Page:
Health Benefits of Tai Chi
Health Benefits of Tai Chi
Before tai chi’s introduction to Western students, the health benefits of tai chi chuan were largely explained through the lens of traditional Chinese medicine, which is based on a view of the body and healing mechanisms not always studied or supported by modern science. Today, tai chi is in the process of being subjected to rigorous scientific studies in the West. Now that the majority of health studies have displayed a tangible health benefits of tai chi in some areas to the practice of tai chi, health professionals have called for more in-depth studies to determine mitigating factors such as the most beneficial style, suggested duration of practice to show the best results, and whether tai chi is as effective as other forms of exercise.
Researchers have found that intensive tai chi practice shows some favorable effects on the promotion of balance control, flexibility, cardiovascular fitness and reduced the risk of falls in both healthy elderly patients, and those recovering from chronic stroke, heart failure, high blood pressure, heart attacks, multiple sclerosis, Parkinson’s, and Alzheimer’s. Tai chi’s gentle, low impact movements burn more calories than surfing and nearly as many as downhill skiing.
Tai chi, along with yoga, has reduced levels of LDLs 20–26 milligrams when practised for 12–14 weeks. A thorough review of most of these studies showed limitations or biases that made it difficult to draw firm conclusions on the health benefits of tai chi. A later study led by the same researchers conducting the review found that tai chi (compared to regular stretching) showed the ability to greatly reduce pain and improve overall physical and mental health in people over 60 with severe osteoarthritis of the knee. In addition, a pilot study, which has not been published in a peer-reviewed medical journal, has found preliminary evidence that tai chi and related qigong may reduce the severity of diabetes.
A recent study evaluated the effects of two types of behavioral intervention, tai chi and health education, on healthy adults, who after 16 weeks of the intervention, were vaccinated with VARIVAX, a live attenuated Oka/Merck Varicella zoster virus vaccine. The tai chi group showed higher and more significant levels of cell-mediated immunity to varicella zoster virus than the control group which received only health education. It appears that tai chi augments resting levels of varicella zoster virus-specific cell-mediated immunity and boosts the efficacy of the varicella vaccine. Tai chi alone does not lessen the effects or probability of a shingles attack, but it does improve the effects of the varicella zoster virus vaccine.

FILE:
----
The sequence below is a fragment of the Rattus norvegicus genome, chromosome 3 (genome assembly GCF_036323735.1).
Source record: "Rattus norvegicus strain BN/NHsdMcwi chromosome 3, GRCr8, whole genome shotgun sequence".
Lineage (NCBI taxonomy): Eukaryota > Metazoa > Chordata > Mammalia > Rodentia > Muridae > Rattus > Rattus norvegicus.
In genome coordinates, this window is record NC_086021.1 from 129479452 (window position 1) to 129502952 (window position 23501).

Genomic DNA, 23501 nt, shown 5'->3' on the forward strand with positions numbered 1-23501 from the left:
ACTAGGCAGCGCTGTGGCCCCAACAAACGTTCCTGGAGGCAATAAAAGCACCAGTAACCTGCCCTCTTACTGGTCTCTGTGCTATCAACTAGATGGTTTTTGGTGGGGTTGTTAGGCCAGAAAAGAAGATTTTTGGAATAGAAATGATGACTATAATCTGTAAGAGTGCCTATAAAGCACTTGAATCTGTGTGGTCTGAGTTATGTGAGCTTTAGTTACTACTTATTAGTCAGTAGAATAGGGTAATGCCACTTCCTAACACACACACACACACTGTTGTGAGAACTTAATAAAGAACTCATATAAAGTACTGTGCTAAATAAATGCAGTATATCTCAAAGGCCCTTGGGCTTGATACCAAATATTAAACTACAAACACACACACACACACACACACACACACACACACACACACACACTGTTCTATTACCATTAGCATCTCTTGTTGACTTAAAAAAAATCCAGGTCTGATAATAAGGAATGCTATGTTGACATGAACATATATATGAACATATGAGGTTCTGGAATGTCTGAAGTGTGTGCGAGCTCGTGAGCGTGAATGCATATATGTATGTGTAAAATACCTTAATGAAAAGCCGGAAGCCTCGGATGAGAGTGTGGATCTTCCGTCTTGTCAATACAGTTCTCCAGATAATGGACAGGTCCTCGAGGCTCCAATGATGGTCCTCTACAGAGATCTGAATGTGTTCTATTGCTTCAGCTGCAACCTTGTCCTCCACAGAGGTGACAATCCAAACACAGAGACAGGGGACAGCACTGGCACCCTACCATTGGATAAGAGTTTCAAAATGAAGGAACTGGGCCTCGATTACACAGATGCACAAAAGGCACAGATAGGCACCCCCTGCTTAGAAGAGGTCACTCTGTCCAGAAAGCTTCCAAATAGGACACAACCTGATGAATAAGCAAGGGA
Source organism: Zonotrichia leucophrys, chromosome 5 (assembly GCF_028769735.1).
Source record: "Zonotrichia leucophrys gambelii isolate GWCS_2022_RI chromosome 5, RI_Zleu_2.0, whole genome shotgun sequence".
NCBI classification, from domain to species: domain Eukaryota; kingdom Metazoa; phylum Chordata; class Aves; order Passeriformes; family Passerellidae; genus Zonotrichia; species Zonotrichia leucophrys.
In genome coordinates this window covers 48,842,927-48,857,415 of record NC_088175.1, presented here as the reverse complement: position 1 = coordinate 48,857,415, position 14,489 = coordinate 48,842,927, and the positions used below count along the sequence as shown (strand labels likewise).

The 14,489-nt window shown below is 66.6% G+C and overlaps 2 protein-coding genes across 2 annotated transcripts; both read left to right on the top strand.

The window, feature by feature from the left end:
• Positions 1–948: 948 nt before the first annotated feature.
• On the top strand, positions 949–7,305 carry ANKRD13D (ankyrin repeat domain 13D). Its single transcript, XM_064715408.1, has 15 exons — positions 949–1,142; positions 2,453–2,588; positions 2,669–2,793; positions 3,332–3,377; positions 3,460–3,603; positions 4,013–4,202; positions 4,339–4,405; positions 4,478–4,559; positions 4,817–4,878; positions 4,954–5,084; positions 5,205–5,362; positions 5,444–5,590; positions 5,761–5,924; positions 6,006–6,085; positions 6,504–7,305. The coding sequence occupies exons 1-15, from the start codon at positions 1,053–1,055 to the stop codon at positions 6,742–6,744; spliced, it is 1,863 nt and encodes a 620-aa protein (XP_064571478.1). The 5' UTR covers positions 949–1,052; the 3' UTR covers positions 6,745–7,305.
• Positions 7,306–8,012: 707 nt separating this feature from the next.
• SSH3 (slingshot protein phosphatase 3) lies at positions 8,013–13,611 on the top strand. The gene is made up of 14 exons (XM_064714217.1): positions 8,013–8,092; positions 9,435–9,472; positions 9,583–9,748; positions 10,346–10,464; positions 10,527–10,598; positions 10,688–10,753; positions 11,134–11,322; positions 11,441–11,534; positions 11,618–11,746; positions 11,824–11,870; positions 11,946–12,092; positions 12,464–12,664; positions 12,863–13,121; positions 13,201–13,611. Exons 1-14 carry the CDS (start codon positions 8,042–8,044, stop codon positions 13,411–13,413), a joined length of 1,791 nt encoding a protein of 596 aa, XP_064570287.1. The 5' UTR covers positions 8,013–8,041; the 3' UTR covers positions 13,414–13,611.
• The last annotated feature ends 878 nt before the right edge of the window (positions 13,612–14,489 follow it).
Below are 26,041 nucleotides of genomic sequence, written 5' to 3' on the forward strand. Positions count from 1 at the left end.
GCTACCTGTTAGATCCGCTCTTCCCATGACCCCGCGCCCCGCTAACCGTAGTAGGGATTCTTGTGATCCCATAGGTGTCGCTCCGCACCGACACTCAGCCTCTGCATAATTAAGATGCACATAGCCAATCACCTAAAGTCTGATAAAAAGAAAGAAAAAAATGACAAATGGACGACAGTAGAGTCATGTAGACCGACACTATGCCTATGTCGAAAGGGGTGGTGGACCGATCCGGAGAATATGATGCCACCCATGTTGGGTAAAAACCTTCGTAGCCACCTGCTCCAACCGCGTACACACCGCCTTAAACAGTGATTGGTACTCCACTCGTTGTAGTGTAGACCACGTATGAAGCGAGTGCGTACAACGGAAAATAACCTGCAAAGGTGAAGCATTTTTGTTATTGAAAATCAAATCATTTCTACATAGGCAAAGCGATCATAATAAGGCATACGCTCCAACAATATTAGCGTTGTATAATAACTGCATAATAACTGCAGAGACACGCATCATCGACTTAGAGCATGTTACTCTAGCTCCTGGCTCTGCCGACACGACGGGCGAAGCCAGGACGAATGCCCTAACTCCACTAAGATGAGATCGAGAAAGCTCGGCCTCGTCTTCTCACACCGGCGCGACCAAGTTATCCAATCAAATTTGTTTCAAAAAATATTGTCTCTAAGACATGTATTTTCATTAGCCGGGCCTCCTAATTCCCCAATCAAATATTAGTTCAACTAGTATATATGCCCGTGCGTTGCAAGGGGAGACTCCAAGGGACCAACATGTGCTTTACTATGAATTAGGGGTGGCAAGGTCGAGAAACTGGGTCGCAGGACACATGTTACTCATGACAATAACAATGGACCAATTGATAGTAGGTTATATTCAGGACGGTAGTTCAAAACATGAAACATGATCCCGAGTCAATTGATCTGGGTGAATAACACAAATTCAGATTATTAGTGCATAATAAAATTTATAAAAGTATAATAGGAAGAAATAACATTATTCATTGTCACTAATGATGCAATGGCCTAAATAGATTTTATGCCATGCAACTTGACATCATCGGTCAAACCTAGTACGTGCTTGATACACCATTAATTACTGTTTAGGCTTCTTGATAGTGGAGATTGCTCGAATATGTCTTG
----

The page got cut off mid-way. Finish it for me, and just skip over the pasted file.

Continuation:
Stress and mental health
There have also been indications that tai chi might have some effect on noradrenaline and cortisol production with an effect on mood and heart rate. However, the effect may be no different than those derived from other types of physical exercise. In one study, tai chi has also been shown to reduce the symptoms of Attention Deficit and Hyperactivity Disorder (ADHD) in 13 adolescents. The improvement in symptoms seem to persist after the tai chi sessions were terminated.
In June, 2007 the United States National Center for Complementary and Alternative Medicine published an independent, peer-reviewed, meta-analysis of the state of meditation research, conducted by researchers at the University of Alberta Evidence-based Practice Center. The report reviewed 813 studies (88 involving Tai Chi) of five broad categories of meditation: mantrameditation, mindfulness meditation, yoga, Tai Chi, and Qi Gong. The report concluded that “[t]he therapeutic effects of meditation practices cannot be established based on the current literature,” and “[f]irm conclusions on the effects of meditation practices in healthcare cannot be drawn based on the available evidence.(p. 6)
Starfarm Tai Chi’s Laddie Sacharko is a tai chi teacher in ct whose main focus is the health benefits of tai chi.